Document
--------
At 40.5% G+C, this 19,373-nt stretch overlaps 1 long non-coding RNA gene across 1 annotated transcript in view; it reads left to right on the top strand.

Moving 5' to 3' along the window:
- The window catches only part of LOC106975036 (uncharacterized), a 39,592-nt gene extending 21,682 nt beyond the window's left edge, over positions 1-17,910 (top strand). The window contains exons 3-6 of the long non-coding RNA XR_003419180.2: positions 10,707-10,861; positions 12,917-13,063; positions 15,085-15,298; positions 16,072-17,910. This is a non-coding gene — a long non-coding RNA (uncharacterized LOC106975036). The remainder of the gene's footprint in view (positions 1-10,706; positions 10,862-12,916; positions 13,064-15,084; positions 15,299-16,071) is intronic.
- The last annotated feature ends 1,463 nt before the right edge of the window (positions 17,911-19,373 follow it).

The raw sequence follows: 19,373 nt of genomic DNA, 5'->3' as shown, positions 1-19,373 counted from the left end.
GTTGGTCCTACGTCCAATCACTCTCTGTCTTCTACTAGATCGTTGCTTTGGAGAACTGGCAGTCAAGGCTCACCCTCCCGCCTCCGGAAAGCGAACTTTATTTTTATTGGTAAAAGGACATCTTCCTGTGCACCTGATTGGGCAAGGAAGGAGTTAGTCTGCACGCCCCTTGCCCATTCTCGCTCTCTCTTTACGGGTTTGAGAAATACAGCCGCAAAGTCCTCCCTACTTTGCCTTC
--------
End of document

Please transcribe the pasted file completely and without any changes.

At 40.5% G+C, this 19,373-nt stretch overlaps 1 long non-coding RNA gene across 1 annotated transcript in view; it reads left to right on the top strand.

Moving 5' to 3' along the window:
- The window catches only part of LOC106975036 (uncharacterized), a 39,592-nt gene extending 21,682 nt beyond the window's left edge, over positions 1-17,910 (top strand). The window contains exons 3-6 of the long non-coding RNA XR_003419180.2: positions 10,707-10,861; positions 12,917-13,063; positions 15,085-15,298; positions 16,072-17,910. This is a non-coding gene — a long non-coding RNA (uncharacterized LOC106975036). The remainder of the gene's footprint in view (positions 1-10,706; positions 10,862-12,916; positions 13,064-15,084; positions 15,299-16,071) is intronic.
- The last annotated feature ends 1,463 nt before the right edge of the window (positions 17,911-19,373 follow it).

The raw sequence follows: 19,373 nt of genomic DNA, 5'->3' as shown, positions 1-19,373 counted from the left end.
GTTGGTCCTACGTCCAATCACTCTCTGTCTTCTACTAGATCGTTGCTTTGGAGAACTGGCAGTCAAGGCTCACCCTCCCGCCTCCGGAAAGCGAACTTTATTTTTATTGGTAAAAGGACATCTTCCTGTGCACCTGATTGGGCAAGGAAGGAGTTAGTCTGCACGCCCCTTGCCCATTCTCGCTCTCTCTTTACGGGTTTGAGAAATACAGCCGCAAAGTCCTCCCTACTTTGCCTTC